Tough times start for India polyolefins

By Malini Hariharan

Tension is building up in the Indian polyolefin market with buying activity slowing down in recent weeks.

“The market is really dull; trading activity is very flat and end-users are taking minimum quantities. We are worried that the situation will worsen if we offer more discounts,” says a concerned producer.

The slow down in the polyolefins market is being attributed to expectations of a big price correction across all commodities including crude oil and weakness in the wider Asian polymer market, especially China.

Increased local competition with heavy discounting by some producers is aggravating the situation. Volumes from Indian Oil Co (IOC), the latest entrant to the Indian polyolefins market, have increased as its plants are running at around 60% although all its problems have yet to be sorted out.

In polypropylene (PP), all major end-use segments are said to be facing problems. Orders for raffia bags from cement companies have slowed down following an easing in demand due to reduced spending on infrastructure projects.

A drop in auto sales plus a 50-70% cut in operations at the Indian plants of Japanese companies Toyota and Honda has affected sales of PP copolymer.

And the hefty $300 plus price differential between PP and high-density polyethylene (HDPE) is prompting processors to turn to the cheaper polymer for non-critical applications.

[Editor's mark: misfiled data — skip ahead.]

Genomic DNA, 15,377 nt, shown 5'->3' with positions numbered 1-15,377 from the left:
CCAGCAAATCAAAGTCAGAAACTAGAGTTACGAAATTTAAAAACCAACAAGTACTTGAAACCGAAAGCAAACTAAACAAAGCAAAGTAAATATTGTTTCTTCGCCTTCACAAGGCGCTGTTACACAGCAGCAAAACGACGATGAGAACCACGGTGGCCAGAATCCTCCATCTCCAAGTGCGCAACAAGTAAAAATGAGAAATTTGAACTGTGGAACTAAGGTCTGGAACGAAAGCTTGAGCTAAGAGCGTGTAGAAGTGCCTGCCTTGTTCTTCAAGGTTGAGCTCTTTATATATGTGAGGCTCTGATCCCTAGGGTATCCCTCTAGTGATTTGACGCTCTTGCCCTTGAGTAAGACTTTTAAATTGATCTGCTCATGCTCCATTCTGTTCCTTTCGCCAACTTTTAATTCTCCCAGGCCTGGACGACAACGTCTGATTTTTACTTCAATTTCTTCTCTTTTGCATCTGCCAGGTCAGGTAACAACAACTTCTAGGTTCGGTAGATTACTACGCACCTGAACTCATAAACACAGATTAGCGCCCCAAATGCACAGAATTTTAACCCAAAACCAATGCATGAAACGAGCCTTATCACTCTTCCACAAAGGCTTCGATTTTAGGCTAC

“The switch to HDPE is not very difficult as some processors still have the old moulds and for some end-products they only need to change the temperature profiles,” says a second producer.

Not surprisingly, producers’ inventory levels are rising with nearly 160,000 tonnes of polyethylene (PE) reported to be in stock, more than double the usual volumes.

A shifting of inventory is taking place; it is time for producers to hold product, says a trader.

The near term outlook remains bleak as cues from the international market are not strong. China’s tight credit policy is unlikely to ease in the second quarter and the Indian government too is waging its own war against inflation by hiking interest rates which is likely to affect economic growth.

Any delay in a recovery in polyolefin demand and prices will put further pressure on naphtha-based producers who are already in a tight spot with negative margins on PE. Operations are being maintained only because of positive contributions from the C3 and C4 chains. Producers have resorted to exports in the last few months but even this is getting difficult as markets across the world are slowing down.

The weakness in the Indian market comes after a healthy 2010-11 which saw PE demand expanding by around 12% and PP by 17%. A repeat performance looks very difficult.

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